Activation of the renin-angiotensin system (RAS) and generation of angiotensin II (Ang II) have long been known to play a crucial role in fibrotic renal disease beyond the hemodynamic actions of this system. Ang II blockade has been one of the greatest therapeutic breakthroughs for a variety of renal and cardiovascular diseases in the past two decades. However, disease progression is slowed but not stopped. The therapeutic limitations of Ang II blockade leave other molecules unopposed to sustain disease progression. One of these culprits and the subject of this grant is renin, which is markedly elevated by Ang II blockade. The specific hypothesis is that renin, in addition to its role to convert angiotensinogen to Ang I, has novel receptor- mediated actions that could play a role in renal fibrosis. We base that hypothesis on the observations that 1) direct activation of the renin receptor in mesangial cells induces synthesis of the fibrogenic cytokine transforming growth factor (TGF)-B1 and profibrotic proteins, 2) Binding of renin to this receptor activates the mitogen-activated protein kinase-1 and -2 (ERK1 &ERK2) and subsequent signaling that leads to TGF-IJ induction. Importantly, this receptor-mediated pathway is independent of renin's role in Ang II generation. Moreover, the elevated renin induced by Ang II blockade is colocalized with the renin receptor in diseased glomeruli. The long-term goals are 1) to understand the possible role of receptor-mediated actions of renin in renal fibrosis and 2) to elucidate the molecular basis of these actions in disease. We propose to provide this new information by accomplishing the following Specific Aims: 1) To determine whether the receptor mediated profibrotic action of renin observed in vitro acts in vivo in experimental kidney disease models. 2) To identify the specific receptor-binding site on the surface of the renin structure and investigate the relationship between the receptor binding site and its enzymatic site in order to provide the molecular basis for the receptor-mediated actions of renin and understand the biological role of the dual effects of renin in fibrotic disease. Successfully carried out, our studies will provide an important proof-of concept that renin has novel receptor-mediated actions, in addition to its role in Ang II generation, which play a role in renal fibrosis. That renin has bifunctional actions via different binding sites will be of enormous importance to be considered for new treatments targeting RAS in renal fibrosis.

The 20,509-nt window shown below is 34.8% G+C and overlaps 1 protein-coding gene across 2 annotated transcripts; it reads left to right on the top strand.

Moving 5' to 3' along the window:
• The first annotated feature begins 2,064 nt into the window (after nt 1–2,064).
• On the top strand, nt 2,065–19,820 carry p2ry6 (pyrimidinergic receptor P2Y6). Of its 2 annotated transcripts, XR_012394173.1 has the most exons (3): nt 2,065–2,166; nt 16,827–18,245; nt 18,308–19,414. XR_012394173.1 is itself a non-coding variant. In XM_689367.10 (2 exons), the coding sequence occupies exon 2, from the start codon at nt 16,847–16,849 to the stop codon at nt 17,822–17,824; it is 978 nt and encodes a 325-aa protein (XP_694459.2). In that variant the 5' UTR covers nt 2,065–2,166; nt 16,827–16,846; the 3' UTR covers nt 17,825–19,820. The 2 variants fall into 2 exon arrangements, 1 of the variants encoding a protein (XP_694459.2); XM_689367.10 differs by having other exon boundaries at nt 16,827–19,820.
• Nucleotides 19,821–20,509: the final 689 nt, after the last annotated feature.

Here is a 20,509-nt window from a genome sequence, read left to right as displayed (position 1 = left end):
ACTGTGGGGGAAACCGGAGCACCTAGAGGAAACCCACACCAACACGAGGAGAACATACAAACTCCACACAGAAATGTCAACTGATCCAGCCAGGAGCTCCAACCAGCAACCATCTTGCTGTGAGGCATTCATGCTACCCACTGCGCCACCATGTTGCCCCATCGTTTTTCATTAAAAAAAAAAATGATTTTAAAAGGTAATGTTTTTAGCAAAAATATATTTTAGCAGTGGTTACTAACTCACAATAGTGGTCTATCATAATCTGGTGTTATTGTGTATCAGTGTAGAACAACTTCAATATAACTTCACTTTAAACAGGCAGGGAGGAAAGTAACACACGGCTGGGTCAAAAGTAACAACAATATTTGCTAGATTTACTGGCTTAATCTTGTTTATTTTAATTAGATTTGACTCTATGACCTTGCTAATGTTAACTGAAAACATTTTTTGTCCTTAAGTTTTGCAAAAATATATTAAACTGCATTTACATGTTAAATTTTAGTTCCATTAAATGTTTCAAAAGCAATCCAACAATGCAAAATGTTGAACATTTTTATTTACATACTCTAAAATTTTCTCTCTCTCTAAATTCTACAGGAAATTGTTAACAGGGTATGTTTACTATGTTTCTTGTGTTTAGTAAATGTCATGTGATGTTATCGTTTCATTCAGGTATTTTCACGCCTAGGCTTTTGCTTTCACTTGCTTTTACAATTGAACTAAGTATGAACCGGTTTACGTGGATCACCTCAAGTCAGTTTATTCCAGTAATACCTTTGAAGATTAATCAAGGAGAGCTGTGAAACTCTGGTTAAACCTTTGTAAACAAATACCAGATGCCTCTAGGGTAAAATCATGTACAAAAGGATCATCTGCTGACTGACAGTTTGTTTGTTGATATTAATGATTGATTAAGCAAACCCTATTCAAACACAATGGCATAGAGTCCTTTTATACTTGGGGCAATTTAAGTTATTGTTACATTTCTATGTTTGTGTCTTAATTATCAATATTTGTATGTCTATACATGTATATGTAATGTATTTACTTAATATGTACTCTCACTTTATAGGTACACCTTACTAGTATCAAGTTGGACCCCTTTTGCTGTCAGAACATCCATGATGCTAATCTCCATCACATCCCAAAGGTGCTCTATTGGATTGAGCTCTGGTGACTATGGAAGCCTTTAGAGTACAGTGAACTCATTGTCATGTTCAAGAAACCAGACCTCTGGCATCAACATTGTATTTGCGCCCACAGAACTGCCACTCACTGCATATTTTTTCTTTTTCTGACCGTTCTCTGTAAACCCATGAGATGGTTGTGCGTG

National Institute of Health (NIH)
National Institute of Diabetes and Digestive and Kidney Diseases (NIDDK)
Research Scientist Development Award - Research & Training (K01)
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Special Emphasis Panel (ZDK1-GRB-S (M2))
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Rankin, Tracy L
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University of Utah
Internal Medicine/Medicine
Schools of Medicine
Salt Lake City
United States
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